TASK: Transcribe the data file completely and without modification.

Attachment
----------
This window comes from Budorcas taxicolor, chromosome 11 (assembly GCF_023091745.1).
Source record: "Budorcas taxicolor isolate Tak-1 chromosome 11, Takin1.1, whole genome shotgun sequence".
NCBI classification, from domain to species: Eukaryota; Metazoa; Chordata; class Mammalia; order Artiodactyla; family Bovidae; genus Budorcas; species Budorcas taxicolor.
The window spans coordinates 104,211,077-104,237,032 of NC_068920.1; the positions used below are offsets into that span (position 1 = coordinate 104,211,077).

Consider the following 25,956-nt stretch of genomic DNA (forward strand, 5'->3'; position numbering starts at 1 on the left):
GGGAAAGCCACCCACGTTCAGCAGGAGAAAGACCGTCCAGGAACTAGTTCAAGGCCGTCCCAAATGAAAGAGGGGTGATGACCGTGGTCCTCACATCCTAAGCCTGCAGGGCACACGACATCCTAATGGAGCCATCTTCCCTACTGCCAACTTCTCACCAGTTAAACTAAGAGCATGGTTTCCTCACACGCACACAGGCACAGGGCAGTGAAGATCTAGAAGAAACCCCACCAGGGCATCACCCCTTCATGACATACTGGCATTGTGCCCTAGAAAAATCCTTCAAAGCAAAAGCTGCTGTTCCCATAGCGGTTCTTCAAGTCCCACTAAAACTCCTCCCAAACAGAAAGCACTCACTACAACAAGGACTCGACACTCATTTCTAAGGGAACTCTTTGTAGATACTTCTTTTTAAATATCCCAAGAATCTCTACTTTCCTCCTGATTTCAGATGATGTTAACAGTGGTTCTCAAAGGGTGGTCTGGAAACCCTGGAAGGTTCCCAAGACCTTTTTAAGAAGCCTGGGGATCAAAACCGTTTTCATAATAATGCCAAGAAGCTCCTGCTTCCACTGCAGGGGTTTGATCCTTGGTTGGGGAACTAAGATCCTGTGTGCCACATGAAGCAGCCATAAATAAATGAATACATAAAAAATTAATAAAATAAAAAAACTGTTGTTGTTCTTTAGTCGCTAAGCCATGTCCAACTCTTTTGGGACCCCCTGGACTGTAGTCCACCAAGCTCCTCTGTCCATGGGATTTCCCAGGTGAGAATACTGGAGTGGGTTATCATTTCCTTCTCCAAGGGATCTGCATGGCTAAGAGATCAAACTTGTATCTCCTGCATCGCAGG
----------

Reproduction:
This window comes from Budorcas taxicolor, chromosome 11 (assembly GCF_023091745.1).
Source record: "Budorcas taxicolor isolate Tak-1 chromosome 11, Takin1.1, whole genome shotgun sequence".
NCBI classification, from domain to species: Eukaryota; Metazoa; Chordata; class Mammalia; order Artiodactyla; family Bovidae; genus Budorcas; species Budorcas taxicolor.
The window spans coordinates 104,211,077-104,237,032 of NC_068920.1; the positions used below are offsets into that span (position 1 = coordinate 104,211,077).

Consider the following 25,956-nt stretch of genomic DNA (forward strand, 5'->3'; position numbering starts at 1 on the left):
GGGAAAGCCACCCACGTTCAGCAGGAGAAAGACCGTCCAGGAACTAGTTCAAGGCCGTCCCAAATGAAAGAGGGGTGATGACCGTGGTCCTCACATCCTAAGCCTGCAGGGCACACGACATCCTAATGGAGCCATCTTCCCTACTGCCAACTTCTCACCAGTTAAACTAAGAGCATGGTTTCCTCACACGCACACAGGCACAGGGCAGTGAAGATCTAGAAGAAACCCCACCAGGGCATCACCCCTTCATGACATACTGGCATTGTGCCCTAGAAAAATCCTTCAAAGCAAAAGCTGCTGTTCCCATAGCGGTTCTTCAAGTCCCACTAAAACTCCTCCCAAACAGAAAGCACTCACTACAACAAGGACTCGACACTCATTTCTAAGGGAACTCTTTGTAGATACTTCTTTTTAAATATCCCAAGAATCTCTACTTTCCTCCTGATTTCAGATGATGTTAACAGTGGTTCTCAAAGGGTGGTCTGGAAACCCTGGAAGGTTCCCAAGACCTTTTTAAGAAGCCTGGGGATCAAAACCGTTTTCATAATAATGCCAAGAAGCTCCTGCTTCCACTGCAGGGGTTTGATCCTTGGTTGGGGAACTAAGATCCTGTGTGCCACATGAAGCAGCCATAAATAAATGAATACATAAAAAATTAATAAAATAAAAAAACTGTTGTTGTTCTTTAGTCGCTAAGCCATGTCCAACTCTTTTGGGACCCCCTGGACTGTAGTCCACCAAGCTCCTCTGTCCATGGGATTTCCCAGGTGAGAATACTGGAGTGGGTTATCATTTCCTTCTCCAAGGGATCTGCATGGCTAAGAGATCAAACTTGTATCTCCTGCATCGCAGG